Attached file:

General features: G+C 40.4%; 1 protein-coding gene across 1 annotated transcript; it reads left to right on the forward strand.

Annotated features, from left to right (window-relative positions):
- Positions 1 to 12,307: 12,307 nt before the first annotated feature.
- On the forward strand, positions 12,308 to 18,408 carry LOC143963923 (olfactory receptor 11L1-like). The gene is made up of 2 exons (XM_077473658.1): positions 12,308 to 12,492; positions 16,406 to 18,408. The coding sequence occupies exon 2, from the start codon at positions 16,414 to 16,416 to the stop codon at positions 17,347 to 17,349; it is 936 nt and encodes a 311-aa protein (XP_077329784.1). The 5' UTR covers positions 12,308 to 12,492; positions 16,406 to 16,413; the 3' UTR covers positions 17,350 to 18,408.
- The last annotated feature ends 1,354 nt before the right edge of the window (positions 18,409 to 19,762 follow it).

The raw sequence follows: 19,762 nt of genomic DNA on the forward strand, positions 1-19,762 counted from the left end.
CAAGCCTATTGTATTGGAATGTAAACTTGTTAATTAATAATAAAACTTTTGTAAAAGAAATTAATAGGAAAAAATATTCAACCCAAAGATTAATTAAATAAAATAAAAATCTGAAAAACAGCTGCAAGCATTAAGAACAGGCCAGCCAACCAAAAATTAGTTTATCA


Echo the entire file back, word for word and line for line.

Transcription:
General features: G+C 40.4%; 1 protein-coding gene across 1 annotated transcript; it reads left to right on the forward strand.

Annotated features, from left to right (window-relative positions):
- Positions 1 to 12,307: 12,307 nt before the first annotated feature.
- On the forward strand, positions 12,308 to 18,408 carry LOC143963923 (olfactory receptor 11L1-like). The gene is made up of 2 exons (XM_077473658.1): positions 12,308 to 12,492; positions 16,406 to 18,408. The coding sequence occupies exon 2, from the start codon at positions 16,414 to 16,416 to the stop codon at positions 17,347 to 17,349; it is 936 nt and encodes a 311-aa protein (XP_077329784.1). The 5' UTR covers positions 12,308 to 12,492; positions 16,406 to 16,413; the 3' UTR covers positions 17,350 to 18,408.
- The last annotated feature ends 1,354 nt before the right edge of the window (positions 18,409 to 19,762 follow it).

The raw sequence follows: 19,762 nt of genomic DNA on the forward strand, positions 1-19,762 counted from the left end.
CAAGCCTATTGTATTGGAATGTAAACTTGTTAATTAATAATAAAACTTTTGTAAAAGAAATTAATAGGAAAAAATATTCAACCCAAAGATTAATTAAATAAAATAAAAATCTGAAAAACAGCTGCAAGCATTAAGAACAGGCCAGCCAACCAAAAATTAGTTTATCA